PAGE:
The Farewell follows Billi (Awkwafina), a struggling artist with an especially close relationship with her grandmother or Nai Nai (Zhao Shuzhen). After Nai Nai’s cancer diagnosis, the family creates a subterfuge to visit her one last time by holding a sham wedding for her grandson and Billi’s cousin HaoHao (Han Chen) with his Japanese girlfriend of only three months Aiko (Aoi Mizuhara). The wedding brings together three families, three cultures: Chinese, Japanese, and American. Meanwhile traumatic memories and philosophies spill out like broth from a punctured dim sum, as the families perform their acts of deception to varying degrees of success.
Initially, Billi isn’t invited into the masquerade. She’s too emotional, her parents Haiyan (Tzi Ma) and Jian (Diana Lin) believe. Nevertheless, Billi travels to China, specially Changchun, anyways. And over the course of the film, she expresses the myriad of ways she loves Nai Nai and her disapproval of the family’s innocent lie.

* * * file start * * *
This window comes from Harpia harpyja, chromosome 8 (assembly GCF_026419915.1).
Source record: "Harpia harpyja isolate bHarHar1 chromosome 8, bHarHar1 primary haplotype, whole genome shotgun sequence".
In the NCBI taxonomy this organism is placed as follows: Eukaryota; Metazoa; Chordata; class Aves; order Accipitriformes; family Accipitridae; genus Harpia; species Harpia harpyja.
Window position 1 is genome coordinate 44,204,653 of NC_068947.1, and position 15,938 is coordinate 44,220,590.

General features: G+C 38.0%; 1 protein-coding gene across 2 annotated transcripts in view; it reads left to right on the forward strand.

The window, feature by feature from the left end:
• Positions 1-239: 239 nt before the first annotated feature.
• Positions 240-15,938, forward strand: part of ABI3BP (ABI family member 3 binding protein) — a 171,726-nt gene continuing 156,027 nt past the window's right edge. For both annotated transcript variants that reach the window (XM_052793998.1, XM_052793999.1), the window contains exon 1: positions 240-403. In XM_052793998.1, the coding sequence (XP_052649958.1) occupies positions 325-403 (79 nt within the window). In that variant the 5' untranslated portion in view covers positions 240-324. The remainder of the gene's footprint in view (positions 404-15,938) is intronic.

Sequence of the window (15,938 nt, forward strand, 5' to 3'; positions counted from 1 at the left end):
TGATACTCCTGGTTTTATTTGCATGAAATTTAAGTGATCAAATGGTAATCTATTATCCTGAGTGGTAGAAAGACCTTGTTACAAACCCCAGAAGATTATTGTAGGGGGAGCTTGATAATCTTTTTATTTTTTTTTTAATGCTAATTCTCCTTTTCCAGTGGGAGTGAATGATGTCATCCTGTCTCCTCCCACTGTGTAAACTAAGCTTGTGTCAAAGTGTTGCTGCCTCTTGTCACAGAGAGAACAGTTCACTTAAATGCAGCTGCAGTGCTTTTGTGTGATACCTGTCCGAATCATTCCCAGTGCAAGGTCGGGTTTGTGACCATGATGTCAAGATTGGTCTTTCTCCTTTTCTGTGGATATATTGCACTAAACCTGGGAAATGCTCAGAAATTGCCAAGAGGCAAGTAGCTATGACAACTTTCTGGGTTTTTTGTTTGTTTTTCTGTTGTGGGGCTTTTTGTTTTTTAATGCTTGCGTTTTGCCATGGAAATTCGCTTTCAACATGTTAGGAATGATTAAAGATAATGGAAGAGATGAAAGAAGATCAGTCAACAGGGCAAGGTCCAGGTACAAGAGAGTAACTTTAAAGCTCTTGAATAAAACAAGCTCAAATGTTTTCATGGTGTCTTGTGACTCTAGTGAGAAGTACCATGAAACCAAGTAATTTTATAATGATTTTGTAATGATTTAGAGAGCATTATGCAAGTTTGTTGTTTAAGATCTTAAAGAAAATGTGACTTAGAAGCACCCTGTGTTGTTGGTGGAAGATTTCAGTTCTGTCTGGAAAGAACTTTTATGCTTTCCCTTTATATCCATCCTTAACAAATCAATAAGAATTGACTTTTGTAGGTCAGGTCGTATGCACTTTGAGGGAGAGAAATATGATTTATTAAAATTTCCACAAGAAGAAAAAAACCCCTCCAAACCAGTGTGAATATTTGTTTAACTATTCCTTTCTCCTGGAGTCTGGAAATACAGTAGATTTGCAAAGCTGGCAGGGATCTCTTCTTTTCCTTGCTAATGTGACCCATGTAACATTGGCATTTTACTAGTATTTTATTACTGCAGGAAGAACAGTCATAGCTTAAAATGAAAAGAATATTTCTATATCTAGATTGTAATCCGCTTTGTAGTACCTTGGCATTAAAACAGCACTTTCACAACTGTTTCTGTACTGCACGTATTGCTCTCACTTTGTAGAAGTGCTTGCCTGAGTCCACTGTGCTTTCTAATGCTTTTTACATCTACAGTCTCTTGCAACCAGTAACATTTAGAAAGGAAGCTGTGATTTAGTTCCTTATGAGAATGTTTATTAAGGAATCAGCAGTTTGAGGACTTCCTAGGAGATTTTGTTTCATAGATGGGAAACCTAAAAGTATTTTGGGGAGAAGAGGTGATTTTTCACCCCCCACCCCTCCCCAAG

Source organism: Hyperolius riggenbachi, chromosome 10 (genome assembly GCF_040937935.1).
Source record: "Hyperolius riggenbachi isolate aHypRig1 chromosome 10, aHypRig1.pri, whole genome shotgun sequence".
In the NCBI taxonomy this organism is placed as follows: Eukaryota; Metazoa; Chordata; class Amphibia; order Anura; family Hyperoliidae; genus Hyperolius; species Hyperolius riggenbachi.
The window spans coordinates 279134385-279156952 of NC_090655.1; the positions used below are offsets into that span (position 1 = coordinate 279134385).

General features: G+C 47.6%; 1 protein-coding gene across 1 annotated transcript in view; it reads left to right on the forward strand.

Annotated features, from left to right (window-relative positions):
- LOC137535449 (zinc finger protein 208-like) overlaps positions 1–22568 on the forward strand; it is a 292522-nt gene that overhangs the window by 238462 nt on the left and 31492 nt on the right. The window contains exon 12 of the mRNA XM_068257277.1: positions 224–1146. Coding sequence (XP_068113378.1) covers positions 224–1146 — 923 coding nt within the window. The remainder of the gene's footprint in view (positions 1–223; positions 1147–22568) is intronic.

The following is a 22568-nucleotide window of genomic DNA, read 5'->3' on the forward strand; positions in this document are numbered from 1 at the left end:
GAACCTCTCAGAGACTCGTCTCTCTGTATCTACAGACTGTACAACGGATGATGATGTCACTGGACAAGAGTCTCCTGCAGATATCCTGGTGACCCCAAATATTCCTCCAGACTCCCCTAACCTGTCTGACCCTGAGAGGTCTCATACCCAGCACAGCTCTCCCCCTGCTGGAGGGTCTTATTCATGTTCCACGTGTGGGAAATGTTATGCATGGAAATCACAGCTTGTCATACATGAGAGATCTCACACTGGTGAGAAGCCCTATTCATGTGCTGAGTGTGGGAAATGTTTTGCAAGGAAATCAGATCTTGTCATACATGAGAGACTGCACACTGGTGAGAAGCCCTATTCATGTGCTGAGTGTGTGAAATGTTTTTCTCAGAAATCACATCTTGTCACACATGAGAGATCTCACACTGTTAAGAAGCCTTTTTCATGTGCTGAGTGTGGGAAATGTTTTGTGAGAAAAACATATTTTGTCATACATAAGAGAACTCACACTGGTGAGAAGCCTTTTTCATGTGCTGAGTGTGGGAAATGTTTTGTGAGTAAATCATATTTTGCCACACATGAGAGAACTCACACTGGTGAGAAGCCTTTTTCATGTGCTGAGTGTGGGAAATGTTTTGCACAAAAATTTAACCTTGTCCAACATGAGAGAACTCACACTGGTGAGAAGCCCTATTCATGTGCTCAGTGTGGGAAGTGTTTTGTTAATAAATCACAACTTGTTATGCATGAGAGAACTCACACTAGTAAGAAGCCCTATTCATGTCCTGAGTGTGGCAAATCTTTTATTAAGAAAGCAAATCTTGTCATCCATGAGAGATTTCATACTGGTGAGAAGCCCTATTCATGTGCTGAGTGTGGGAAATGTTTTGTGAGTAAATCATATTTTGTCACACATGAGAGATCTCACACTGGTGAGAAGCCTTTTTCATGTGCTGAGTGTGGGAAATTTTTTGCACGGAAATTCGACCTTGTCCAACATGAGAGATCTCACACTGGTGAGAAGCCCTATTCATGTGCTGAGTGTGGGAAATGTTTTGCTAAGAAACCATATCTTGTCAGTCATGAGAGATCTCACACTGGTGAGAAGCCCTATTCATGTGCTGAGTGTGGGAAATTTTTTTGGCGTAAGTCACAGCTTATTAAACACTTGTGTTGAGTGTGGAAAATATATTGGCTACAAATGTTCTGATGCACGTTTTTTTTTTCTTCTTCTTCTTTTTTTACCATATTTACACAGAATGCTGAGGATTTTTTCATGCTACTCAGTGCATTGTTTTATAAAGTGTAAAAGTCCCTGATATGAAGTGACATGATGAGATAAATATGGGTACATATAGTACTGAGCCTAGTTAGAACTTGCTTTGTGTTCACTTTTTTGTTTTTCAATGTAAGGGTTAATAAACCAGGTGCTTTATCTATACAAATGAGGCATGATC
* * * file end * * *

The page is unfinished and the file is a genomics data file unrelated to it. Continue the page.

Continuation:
The role, in stunning fashion, sees Awkwafina give a breakout dramatic performance. Known prior for her comedic roles in Crazy Rich Asians and Oceans 8, a hunched posture and her mischievous smile conceals the turmoil at her character’s center. She’s the secret behind a clown’s makeup. Not fully fluent in Chinese, Awkwafina actualizes the mistranslations of Billi’s emotions and background, and dramatizes the plight of a first-generation immigrant. Billi on several occasions mourns a lost foreign culture, her own. She observes the changes occurring in China, the new skyscraping hotels and high rises, and the potential memories never fulfilled with Nai Nai and her now deceased grandfather. Such misplaced opportunities, in time, spring to the surface; Billi crying to her mother, lamenting the family and country she’s never known, as they search for Aoki’s missing earring. The tenor of Wang’s scenes explode on the power of tiny objects, like the small sparks of fireworks among the vast night sky.